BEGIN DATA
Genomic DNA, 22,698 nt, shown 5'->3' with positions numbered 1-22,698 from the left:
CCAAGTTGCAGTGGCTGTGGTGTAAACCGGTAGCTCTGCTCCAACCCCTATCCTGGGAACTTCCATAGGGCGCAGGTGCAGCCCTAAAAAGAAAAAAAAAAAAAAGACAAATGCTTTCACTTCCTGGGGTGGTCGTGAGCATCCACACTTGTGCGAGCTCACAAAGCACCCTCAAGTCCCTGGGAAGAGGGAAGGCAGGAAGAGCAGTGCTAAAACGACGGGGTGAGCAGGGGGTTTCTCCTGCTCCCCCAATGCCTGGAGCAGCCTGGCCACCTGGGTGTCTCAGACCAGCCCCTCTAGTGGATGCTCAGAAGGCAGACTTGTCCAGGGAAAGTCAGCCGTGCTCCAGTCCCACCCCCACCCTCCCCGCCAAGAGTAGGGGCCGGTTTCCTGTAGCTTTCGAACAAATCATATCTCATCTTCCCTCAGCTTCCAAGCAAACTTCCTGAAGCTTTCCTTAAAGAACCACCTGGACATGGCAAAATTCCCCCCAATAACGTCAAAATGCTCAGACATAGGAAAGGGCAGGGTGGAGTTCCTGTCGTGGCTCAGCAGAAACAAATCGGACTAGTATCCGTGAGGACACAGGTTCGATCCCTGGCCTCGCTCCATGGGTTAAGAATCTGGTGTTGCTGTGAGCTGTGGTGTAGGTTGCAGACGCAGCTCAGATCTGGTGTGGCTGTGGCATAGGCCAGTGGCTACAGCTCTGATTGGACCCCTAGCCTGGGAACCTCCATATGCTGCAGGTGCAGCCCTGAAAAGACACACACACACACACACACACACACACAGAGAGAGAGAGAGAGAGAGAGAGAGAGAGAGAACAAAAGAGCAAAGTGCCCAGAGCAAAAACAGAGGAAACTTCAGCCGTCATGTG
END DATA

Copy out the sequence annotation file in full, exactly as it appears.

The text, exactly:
Genomic DNA, 22,698 nt, shown 5'->3' with positions numbered 1-22,698 from the left:
CCAAGTTGCAGTGGCTGTGGTGTAAACCGGTAGCTCTGCTCCAACCCCTATCCTGGGAACTTCCATAGGGCGCAGGTGCAGCCCTAAAAAGAAAAAAAAAAAAAAGACAAATGCTTTCACTTCCTGGGGTGGTCGTGAGCATCCACACTTGTGCGAGCTCACAAAGCACCCTCAAGTCCCTGGGAAGAGGGAAGGCAGGAAGAGCAGTGCTAAAACGACGGGGTGAGCAGGGGGTTTCTCCTGCTCCCCCAATGCCTGGAGCAGCCTGGCCACCTGGGTGTCTCAGACCAGCCCCTCTAGTGGATGCTCAGAAGGCAGACTTGTCCAGGGAAAGTCAGCCGTGCTCCAGTCCCACCCCCACCCTCCCCGCCAAGAGTAGGGGCCGGTTTCCTGTAGCTTTCGAACAAATCATATCTCATCTTCCCTCAGCTTCCAAGCAAACTTCCTGAAGCTTTCCTTAAAGAACCACCTGGACATGGCAAAATTCCCCCCAATAACGTCAAAATGCTCAGACATAGGAAAGGGCAGGGTGGAGTTCCTGTCGTGGCTCAGCAGAAACAAATCGGACTAGTATCCGTGAGGACACAGGTTCGATCCCTGGCCTCGCTCCATGGGTTAAGAATCTGGTGTTGCTGTGAGCTGTGGTGTAGGTTGCAGACGCAGCTCAGATCTGGTGTGGCTGTGGCATAGGCCAGTGGCTACAGCTCTGATTGGACCCCTAGCCTGGGAACCTCCATATGCTGCAGGTGCAGCCCTGAAAAGACACACACACACACACACACACACACACAGAGAGAGAGAGAGAGAGAGAGAGAGAGAGAGAACAAAAGAGCAAAGTGCCCAGAGCAAAAACAGAGGAAACTTCAGCCGTCATGTG